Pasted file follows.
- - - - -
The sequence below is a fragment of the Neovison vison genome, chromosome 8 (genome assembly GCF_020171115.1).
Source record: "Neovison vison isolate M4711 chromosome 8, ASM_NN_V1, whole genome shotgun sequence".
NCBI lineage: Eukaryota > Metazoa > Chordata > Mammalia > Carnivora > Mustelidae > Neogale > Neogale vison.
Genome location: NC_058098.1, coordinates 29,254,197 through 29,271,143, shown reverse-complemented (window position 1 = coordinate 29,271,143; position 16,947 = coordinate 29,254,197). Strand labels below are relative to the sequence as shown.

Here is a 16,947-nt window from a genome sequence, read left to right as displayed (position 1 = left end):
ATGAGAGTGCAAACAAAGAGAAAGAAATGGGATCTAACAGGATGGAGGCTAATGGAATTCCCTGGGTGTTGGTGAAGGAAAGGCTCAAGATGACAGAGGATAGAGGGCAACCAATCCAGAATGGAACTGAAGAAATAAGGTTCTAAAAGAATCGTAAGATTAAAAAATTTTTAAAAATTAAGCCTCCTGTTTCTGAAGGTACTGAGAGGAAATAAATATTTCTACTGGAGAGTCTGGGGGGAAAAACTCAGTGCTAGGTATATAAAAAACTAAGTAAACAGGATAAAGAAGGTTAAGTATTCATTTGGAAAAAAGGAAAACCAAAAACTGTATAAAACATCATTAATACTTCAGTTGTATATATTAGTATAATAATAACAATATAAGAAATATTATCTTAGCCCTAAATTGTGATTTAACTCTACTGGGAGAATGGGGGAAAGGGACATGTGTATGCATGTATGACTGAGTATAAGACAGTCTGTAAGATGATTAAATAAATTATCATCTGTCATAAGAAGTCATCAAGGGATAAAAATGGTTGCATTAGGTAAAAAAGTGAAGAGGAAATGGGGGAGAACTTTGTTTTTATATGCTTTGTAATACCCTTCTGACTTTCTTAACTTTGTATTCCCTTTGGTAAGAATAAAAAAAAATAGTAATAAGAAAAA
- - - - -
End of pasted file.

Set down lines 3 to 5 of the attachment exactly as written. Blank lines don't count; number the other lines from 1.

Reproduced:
NCBI lineage: Eukaryota > Metazoa > Chordata > Mammalia > Carnivora > Mustelidae > Neogale > Neogale vison.
Genome location: NC_058098.1, coordinates 29,254,197 through 29,271,143, shown reverse-complemented (window position 1 = coordinate 29,271,143; position 16,947 = coordinate 29,254,197). Strand labels below are relative to the sequence as shown.

Here is a 16,947-nt window from a genome sequence, read left to right as displayed (position 1 = left end):